Puzzlegeddon Review for Xbox 360

Puzzlegeddon Review for Xbox 360

Match Five

Apparently, the Puzzle Quest games have started a trend. Puzzlegeddon, a PC title that recently came to XBLA and the PlayStation Network, has taken up the idea of matching blocks to gain resources. Only this time, players use the resources in a real-time strategy fight instead of an RPG adventure.

Puzzlegeddon screenshot

For fans of block-matching games with a twist, Puzzlegeddon is a decent use of 800 leftover Christmas-season Microsoft Points or $9.99 in cash through PSN. However, thanks to the various flaws that bring down both the single-player and multiplayer modes, it’s far from a must-buy.

The puzzle side of Puzzlegeddon is simple enough. There’s a 6×6 game board full of tiles, and you can shift rows and columns to match the blocks. Whenever five blocks of the same color touch, you can push a button to make them disappear, and they’re replaced by random blocks. You get extra points if the disappearing blocks form various geometric patterns (such as a straight line), if you make two or more different colors disappear at once, or if you create chains.

The RTS elements are what make the game complicated. Each color represents one of four different resources. In the game’s main mode, these resources enable you to attack an opponent, briefly disrupt an opponent, defend against attacks, and boost your power. You can decide how many opponents you face, how skillful those opponents are, and the rules for victory (deathmatch or last man standing). When you die, you play The Dead Puzzler’s Challenge (basically, a series of tasks to carry out on the game board, such as matching two specific colors at the same time), and if you do well enough, you come back to life.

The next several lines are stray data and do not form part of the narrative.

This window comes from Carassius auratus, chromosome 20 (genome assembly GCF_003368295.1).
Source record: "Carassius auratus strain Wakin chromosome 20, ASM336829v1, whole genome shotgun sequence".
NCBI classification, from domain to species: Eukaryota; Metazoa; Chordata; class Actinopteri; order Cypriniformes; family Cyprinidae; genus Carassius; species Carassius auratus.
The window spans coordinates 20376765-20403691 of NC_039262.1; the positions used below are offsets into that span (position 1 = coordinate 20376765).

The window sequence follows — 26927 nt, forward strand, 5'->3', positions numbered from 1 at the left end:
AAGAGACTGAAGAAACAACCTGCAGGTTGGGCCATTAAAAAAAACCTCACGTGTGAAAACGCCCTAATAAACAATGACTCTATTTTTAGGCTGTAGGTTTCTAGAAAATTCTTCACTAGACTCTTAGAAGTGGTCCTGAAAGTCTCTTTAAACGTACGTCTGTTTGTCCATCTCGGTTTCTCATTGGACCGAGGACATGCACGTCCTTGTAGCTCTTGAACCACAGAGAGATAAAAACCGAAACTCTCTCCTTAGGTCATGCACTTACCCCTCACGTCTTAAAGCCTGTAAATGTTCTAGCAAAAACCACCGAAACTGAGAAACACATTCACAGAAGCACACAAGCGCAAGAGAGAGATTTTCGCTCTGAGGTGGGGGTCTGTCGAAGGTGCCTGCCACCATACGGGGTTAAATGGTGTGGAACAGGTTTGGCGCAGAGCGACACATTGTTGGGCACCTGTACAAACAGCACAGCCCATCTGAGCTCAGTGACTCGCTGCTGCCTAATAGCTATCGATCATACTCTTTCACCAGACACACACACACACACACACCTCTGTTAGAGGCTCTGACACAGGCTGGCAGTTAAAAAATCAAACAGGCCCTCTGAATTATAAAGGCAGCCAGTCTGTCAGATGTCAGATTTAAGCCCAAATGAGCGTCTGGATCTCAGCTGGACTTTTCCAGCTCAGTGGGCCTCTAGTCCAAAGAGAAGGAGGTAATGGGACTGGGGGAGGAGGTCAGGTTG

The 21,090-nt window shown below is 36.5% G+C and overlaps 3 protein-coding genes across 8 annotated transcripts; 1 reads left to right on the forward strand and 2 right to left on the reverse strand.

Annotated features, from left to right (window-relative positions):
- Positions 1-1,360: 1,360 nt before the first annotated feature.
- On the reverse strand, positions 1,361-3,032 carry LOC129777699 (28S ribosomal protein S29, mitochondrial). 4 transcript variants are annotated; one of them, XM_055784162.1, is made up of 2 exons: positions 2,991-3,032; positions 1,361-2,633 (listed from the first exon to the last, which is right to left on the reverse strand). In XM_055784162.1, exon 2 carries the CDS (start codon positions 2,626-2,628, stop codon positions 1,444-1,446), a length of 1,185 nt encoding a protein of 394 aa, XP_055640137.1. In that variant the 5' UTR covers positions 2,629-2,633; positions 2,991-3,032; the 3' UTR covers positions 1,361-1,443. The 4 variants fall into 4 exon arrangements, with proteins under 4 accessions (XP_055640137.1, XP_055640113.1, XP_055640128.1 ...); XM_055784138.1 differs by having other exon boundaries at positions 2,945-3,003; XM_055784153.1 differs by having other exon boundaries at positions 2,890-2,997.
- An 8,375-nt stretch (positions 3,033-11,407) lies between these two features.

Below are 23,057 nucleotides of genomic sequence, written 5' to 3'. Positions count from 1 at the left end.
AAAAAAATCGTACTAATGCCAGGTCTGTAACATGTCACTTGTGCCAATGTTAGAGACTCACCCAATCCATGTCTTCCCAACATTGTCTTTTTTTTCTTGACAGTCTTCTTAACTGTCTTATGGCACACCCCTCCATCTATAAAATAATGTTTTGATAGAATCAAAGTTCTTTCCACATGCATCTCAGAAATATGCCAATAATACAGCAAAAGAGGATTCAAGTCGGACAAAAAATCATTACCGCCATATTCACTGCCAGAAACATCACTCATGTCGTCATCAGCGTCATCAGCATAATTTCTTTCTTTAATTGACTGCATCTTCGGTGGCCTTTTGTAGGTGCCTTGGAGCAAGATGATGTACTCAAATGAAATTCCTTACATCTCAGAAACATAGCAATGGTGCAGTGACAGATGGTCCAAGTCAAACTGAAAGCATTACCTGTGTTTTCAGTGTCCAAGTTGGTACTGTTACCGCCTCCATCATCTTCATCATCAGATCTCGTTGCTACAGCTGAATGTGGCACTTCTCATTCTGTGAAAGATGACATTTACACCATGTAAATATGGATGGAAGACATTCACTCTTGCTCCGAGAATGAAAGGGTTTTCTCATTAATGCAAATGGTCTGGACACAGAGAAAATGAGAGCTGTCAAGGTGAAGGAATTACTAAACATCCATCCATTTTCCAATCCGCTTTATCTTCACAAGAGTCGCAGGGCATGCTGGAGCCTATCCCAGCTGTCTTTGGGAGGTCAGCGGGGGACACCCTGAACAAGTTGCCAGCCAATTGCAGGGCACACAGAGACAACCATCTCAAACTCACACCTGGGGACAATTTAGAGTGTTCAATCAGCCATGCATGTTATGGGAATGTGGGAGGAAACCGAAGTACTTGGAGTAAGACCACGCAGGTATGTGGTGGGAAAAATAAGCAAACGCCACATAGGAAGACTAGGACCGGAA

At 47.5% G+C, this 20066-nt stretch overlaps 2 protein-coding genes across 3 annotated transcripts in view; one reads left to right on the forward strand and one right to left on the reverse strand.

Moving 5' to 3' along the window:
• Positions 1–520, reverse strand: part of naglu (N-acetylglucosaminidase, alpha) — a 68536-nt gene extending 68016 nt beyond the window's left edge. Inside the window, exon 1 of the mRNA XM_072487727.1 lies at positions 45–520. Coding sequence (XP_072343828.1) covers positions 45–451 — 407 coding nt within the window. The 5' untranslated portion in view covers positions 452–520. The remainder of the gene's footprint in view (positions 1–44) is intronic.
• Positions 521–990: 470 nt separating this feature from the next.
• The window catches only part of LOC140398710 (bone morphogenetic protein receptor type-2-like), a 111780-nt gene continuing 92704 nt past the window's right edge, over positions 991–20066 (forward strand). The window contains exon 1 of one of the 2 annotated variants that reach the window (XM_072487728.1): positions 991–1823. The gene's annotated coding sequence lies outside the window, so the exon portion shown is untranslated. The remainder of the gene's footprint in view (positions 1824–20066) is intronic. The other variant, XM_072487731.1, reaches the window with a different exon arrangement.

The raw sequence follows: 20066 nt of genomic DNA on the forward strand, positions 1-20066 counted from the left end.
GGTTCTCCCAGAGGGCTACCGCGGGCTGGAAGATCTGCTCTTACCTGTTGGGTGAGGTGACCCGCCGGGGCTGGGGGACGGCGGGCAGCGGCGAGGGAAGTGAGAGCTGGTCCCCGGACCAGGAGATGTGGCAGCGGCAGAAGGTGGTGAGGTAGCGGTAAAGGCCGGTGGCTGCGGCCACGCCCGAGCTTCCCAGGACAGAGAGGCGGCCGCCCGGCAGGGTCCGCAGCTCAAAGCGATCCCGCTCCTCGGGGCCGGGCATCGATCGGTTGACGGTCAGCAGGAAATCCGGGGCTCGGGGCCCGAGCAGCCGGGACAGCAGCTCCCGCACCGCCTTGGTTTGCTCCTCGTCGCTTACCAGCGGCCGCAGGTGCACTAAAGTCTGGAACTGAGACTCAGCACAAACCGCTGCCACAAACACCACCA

What’s fascinating is that your situation in the RTS fight dictates how you play the puzzle game. If your defense resources are low and your opponents are attacking, you need to match some defense blocks; if an opponent is near death, it’s time to stock up on attack power and wipe him out. You find yourself constantly facing tradeoffs: Should you carefully put together multiple matches at once, or match as quickly as possible? Should you attack with one missile, or build up your meter a bit more and send several at once?

Puzzlegeddon screenshot

If that’s not complicated enough, there are plenty of other options. You can fight from various islands, each of which has its own properties. One, for example, helps you create chains; another makes it harder for your opponents to tell when you’re attacking. You can also set numerous other parameters, such as how much damage attacks do and how long each match lasts. There’s a second mode called Poison Peril, in which you have a limited number of moves to achieve specific combinations (it’s virtually identical to The Dead Puzzler’s Challenge), and you suffocate in poison gas if you fail.

It should be clear by now that Puzzlegeddon has most of the ingredients of a great game. The matching system is familiar to fans of Bejeweled and Puzzle Quest, but it’s not stolen directly from another game, and the RTS gameplay provides an extra layer of complexity. The moment-to-moment action is frantic. Unfortunately, the developers didn’t quite finish what they started.

Puzzlegeddon screenshot

The biggest problem is the lack of a campaign for the game’s main mode. Single games are all that’s available. You can customize these games, of course, making them harder as you go along, but we found ourselves pining for the more obvious sense of progress that a campaign gives. When there’s no way to “beat” a game, a lot of players lose interest in a hurry. To be fair, you can progress through Poison Peril, and there’s a good deal of fun (and an achievement/trophy) to be had there, but Puzzlegeddon’s meat and potatoes are its RTS elements, and the mode that showcases these elements deserves its own campaign.